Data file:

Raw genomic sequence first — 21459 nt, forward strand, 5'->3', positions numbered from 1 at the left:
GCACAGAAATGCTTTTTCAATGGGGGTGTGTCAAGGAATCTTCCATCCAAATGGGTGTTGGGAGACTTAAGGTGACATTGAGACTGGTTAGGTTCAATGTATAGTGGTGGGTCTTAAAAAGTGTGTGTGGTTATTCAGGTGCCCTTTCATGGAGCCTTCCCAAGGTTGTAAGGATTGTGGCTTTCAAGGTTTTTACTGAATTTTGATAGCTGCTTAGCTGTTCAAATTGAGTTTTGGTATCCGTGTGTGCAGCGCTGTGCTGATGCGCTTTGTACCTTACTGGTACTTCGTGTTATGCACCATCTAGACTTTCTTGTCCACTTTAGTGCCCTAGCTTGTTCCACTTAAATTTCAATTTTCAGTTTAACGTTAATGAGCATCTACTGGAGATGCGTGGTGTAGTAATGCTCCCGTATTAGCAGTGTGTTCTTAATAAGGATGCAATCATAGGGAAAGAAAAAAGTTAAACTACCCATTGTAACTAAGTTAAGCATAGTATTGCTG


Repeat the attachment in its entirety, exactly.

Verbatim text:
Raw genomic sequence first — 21459 nt, forward strand, 5'->3', positions numbered from 1 at the left:
GCACAGAAATGCTTTTTCAATGGGGGTGTGTCAAGGAATCTTCCATCCAAATGGGTGTTGGGAGACTTAAGGTGACATTGAGACTGGTTAGGTTCAATGTATAGTGGTGGGTCTTAAAAAGTGTGTGTGGTTATTCAGGTGCCCTTTCATGGAGCCTTCCCAAGGTTGTAAGGATTGTGGCTTTCAAGGTTTTTACTGAATTTTGATAGCTGCTTAGCTGTTCAAATTGAGTTTTGGTATCCGTGTGTGCAGCGCTGTGCTGATGCGCTTTGTACCTTACTGGTACTTCGTGTTATGCACCATCTAGACTTTCTTGTCCACTTTAGTGCCCTAGCTTGTTCCACTTAAATTTCAATTTTCAGTTTAACGTTAATGAGCATCTACTGGAGATGCGTGGTGTAGTAATGCTCCCGTATTAGCAGTGTGTTCTTAATAAGGATGCAATCATAGGGAAAGAAAAAAGTTAAACTACCCATTGTAACTAAGTTAAGCATAGTATTGCTG